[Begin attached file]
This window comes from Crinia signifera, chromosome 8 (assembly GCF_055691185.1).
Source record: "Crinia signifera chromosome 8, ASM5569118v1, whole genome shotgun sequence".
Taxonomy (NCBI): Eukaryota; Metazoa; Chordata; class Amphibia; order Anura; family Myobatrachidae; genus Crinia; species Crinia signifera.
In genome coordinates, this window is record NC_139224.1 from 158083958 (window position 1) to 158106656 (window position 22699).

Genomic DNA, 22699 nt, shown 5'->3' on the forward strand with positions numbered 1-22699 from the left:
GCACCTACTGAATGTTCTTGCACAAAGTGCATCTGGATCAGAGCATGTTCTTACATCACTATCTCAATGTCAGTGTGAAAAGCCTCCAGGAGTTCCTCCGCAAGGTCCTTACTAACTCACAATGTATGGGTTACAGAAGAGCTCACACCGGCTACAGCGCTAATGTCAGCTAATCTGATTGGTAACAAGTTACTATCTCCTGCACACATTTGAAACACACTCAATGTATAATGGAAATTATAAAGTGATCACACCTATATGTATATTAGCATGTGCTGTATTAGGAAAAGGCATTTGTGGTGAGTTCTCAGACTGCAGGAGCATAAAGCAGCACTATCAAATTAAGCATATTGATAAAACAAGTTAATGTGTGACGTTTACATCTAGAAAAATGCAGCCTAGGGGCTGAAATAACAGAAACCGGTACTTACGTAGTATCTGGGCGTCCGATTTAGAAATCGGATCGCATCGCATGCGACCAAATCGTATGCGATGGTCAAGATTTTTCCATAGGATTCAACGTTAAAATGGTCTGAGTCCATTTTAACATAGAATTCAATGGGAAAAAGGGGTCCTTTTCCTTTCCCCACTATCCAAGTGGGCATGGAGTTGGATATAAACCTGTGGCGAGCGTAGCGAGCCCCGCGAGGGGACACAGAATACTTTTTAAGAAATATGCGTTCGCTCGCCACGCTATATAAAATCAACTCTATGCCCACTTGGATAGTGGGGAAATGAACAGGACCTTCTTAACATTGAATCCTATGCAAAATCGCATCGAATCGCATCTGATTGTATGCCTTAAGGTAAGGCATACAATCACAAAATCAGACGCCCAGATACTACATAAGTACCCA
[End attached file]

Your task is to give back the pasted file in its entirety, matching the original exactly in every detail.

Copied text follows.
This window comes from Crinia signifera, chromosome 8 (assembly GCF_055691185.1).
Source record: "Crinia signifera chromosome 8, ASM5569118v1, whole genome shotgun sequence".
Taxonomy (NCBI): Eukaryota; Metazoa; Chordata; class Amphibia; order Anura; family Myobatrachidae; genus Crinia; species Crinia signifera.
In genome coordinates, this window is record NC_139224.1 from 158083958 (window position 1) to 158106656 (window position 22699).

Genomic DNA, 22699 nt, shown 5'->3' on the forward strand with positions numbered 1-22699 from the left:
GCACCTACTGAATGTTCTTGCACAAAGTGCATCTGGATCAGAGCATGTTCTTACATCACTATCTCAATGTCAGTGTGAAAAGCCTCCAGGAGTTCCTCCGCAAGGTCCTTACTAACTCACAATGTATGGGTTACAGAAGAGCTCACACCGGCTACAGCGCTAATGTCAGCTAATCTGATTGGTAACAAGTTACTATCTCCTGCACACATTTGAAACACACTCAATGTATAATGGAAATTATAAAGTGATCACACCTATATGTATATTAGCATGTGCTGTATTAGGAAAAGGCATTTGTGGTGAGTTCTCAGACTGCAGGAGCATAAAGCAGCACTATCAAATTAAGCATATTGATAAAACAAGTTAATGTGTGACGTTTACATCTAGAAAAATGCAGCCTAGGGGCTGAAATAACAGAAACCGGTACTTACGTAGTATCTGGGCGTCCGATTTAGAAATCGGATCGCATCGCATGCGACCAAATCGTATGCGATGGTCAAGATTTTTCCATAGGATTCAACGTTAAAATGGTCTGAGTCCATTTTAACATAGAATTCAATGGGAAAAAGGGGTCCTTTTCCTTTCCCCACTATCCAAGTGGGCATGGAGTTGGATATAAACCTGTGGCGAGCGTAGCGAGCCCCGCGAGGGGACACAGAATACTTTTTAAGAAATATGCGTTCGCTCGCCACGCTATATAAAATCAACTCTATGCCCACTTGGATAGTGGGGAAATGAACAGGACCTTCTTAACATTGAATCCTATGCAAAATCGCATCGAATCGCATCTGATTGTATGCCTTAAGGTAAGGCATACAATCACAAAATCAGACGCCCAGATACTACATAAGTACCCA